Afghan officials on Tuesday rejected reports about the possibility of direct peace talks between the US and the Taliban, and maintained any negotiations would be an Afghan-owned and Afghan-led process.
“The peace negotiations will only be held under the leadership and ownership of the Afghan government, but the United States of America can have a facilitator role in this regard,” said the CEO’s deputy spokesman Omid Maisam.
Meanwhile Gulbuddin Hekmatyar, the reconciled leader of Hizb-e-Islami group, on Tuesday said that US officials consulted him about the prospects of holding talks with the Taliban to end the 17-year-long war.
Hekmatyar said: “I told them (Americans) that my suggestion to the Taliban was to enter into inter-Afghan dialogue, because it is good for the dignity of the people and it also helps to resolve the crisis in Afghanistan. But if they (Taliban) want to meet you (Americans), I don’t see any problem with it and you (Americans) can jump-start the negotiations,” said Hekmatyar.
Hekmatyar also said he told US officials to tell the Taliban to hold talks with the Afghan government as it was important for the Taliban’s dignity and also a step forward towards resolving the ongoing crisis in Afghanistan.
Political commentators said however that internal rifts between the leaders of National Unity Government (NUG) might have resulted in the US rethinking its stance only holding direct talks with the Taliban.
This comes a week after Principal Deputy Assistant Secretary for the Bureau of South and Central Asian Affairs Alice Wells met with Hekmatyar in Kabul and discussed a range of issues including the prospects for a direct talks between the US and the Taliban.
But a spokesman for the Taliban’s office in Qatar has said that the group had not yet been contacted by US officials, but that if this happened, they would welcome the move.
Questions have however been raised over why the Taliban refuse to hold talks with government.
One political analyst, Nazar Mohammad Mutmaeen, said rifts within government have not helped and efforts to get the Taliban to the talks tables have also failed.
“The Afghan government is suffering from internal disputes and their efforts to press the Pakistani government to bring the Taliban (to the talks tables) and also the conference in Saudi Arabia have not yielded any results,” said Mutmaeen.
This comes after the New York Times reported early Monday morning that the US was preparing to talk with the Taliban.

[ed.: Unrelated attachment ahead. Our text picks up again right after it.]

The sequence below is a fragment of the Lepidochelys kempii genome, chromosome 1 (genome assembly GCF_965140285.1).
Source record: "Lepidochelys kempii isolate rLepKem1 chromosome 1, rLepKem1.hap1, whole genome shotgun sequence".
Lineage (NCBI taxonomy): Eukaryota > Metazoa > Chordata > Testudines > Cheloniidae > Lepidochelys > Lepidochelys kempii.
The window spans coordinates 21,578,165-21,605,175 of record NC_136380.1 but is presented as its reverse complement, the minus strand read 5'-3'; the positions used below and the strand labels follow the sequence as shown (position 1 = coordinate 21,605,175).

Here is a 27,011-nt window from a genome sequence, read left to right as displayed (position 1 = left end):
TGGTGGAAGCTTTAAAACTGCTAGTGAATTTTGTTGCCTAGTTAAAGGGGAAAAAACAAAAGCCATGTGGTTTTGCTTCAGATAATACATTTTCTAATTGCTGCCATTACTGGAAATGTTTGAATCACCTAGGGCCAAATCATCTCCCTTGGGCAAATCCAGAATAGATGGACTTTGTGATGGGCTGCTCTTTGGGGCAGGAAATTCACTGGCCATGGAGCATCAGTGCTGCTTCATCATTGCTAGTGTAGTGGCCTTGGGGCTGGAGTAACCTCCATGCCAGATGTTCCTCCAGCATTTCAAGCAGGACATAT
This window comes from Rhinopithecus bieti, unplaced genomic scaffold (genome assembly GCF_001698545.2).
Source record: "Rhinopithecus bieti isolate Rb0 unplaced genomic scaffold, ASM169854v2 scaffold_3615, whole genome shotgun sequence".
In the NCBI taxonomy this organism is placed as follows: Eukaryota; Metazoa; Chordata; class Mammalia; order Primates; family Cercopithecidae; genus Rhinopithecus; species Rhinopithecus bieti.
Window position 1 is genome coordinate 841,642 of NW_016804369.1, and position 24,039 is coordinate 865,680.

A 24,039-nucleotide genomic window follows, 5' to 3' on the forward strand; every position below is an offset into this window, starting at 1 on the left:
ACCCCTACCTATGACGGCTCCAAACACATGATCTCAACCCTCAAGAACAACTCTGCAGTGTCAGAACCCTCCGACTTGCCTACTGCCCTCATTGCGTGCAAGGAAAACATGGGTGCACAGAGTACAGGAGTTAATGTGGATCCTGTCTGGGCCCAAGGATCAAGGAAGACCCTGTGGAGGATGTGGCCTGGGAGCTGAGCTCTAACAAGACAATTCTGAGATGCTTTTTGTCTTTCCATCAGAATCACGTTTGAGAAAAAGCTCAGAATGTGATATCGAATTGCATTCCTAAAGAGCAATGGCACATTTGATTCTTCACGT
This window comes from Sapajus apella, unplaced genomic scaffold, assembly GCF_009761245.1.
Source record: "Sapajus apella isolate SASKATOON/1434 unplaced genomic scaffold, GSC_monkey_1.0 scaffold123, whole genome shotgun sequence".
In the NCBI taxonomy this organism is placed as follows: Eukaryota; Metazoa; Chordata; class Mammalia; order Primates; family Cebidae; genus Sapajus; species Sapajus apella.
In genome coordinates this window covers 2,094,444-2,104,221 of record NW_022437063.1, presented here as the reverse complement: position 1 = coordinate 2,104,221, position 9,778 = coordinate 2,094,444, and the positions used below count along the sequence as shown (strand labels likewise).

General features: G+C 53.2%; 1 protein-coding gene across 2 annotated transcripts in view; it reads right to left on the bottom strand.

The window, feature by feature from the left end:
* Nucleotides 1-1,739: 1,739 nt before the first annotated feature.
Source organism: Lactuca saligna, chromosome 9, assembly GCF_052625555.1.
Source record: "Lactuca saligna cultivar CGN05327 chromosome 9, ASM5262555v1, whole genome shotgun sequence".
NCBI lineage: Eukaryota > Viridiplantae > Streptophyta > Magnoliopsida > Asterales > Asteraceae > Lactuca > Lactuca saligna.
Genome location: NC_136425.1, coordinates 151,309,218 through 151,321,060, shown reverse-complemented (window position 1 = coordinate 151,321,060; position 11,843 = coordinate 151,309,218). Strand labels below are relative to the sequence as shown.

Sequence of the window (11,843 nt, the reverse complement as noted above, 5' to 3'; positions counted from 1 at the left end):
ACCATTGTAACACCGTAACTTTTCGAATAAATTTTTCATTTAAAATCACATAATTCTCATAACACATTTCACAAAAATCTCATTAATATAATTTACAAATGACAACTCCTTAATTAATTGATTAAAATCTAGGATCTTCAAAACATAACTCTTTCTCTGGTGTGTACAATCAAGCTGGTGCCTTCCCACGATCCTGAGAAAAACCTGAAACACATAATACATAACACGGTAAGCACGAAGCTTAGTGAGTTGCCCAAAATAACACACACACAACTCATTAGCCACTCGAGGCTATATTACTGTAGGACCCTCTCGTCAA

Although the Presidential Palace (ARG) has not officially responded to the report as yet, the office of the CEO Abdullah Abdullah rejected claims that US-Taliban talks were on the cards.
Reuters meanwhile reported that US officials said the United States is preparing to undertake a review of its strategy in Afghanistan, a year after Trump begrudgingly agreed to extend America's involvement in the war.
But government authorities in Afghanistan insist that any talks regarding peace will be an Afghan-owned and Afghan-led process and that the US would only have a facilitator role.
Meanwhile, the Wall Street Journal, quoting some Afghan and US officials involved in the peace process, said that the Afghan government is seeking to announce another ceasefire in the near future with the hope of renewing efforts for peace talks.
According to New York Times, the June ceasefire announced by President Ashraf Ghani was the idea of Resolute Support Commander Gen. John Nicholson. But a close aide to Ghani rejected this claim and said it had been Ghani’s idea but that it had had the support of the foreign troops.
Nevertheless, former president Hamid Karzai said in a recent interview with China’s CCTV that Washington’s recent policy shift on Afghanistan has not proved constructive.
“Unfortunately it is not working at all, the security situation in Afghanistan has worsened considerably and the suffering of our people has increased considerably, it is exactly because of this that there are a lot of cries in Afghanistan for a change in the policy that the United States has adopted towards Afghanistan not only in the past year of President (Donald) Trump but even before that. Change for us means an end to war, an end to violence and the return of peace,” said Karzai.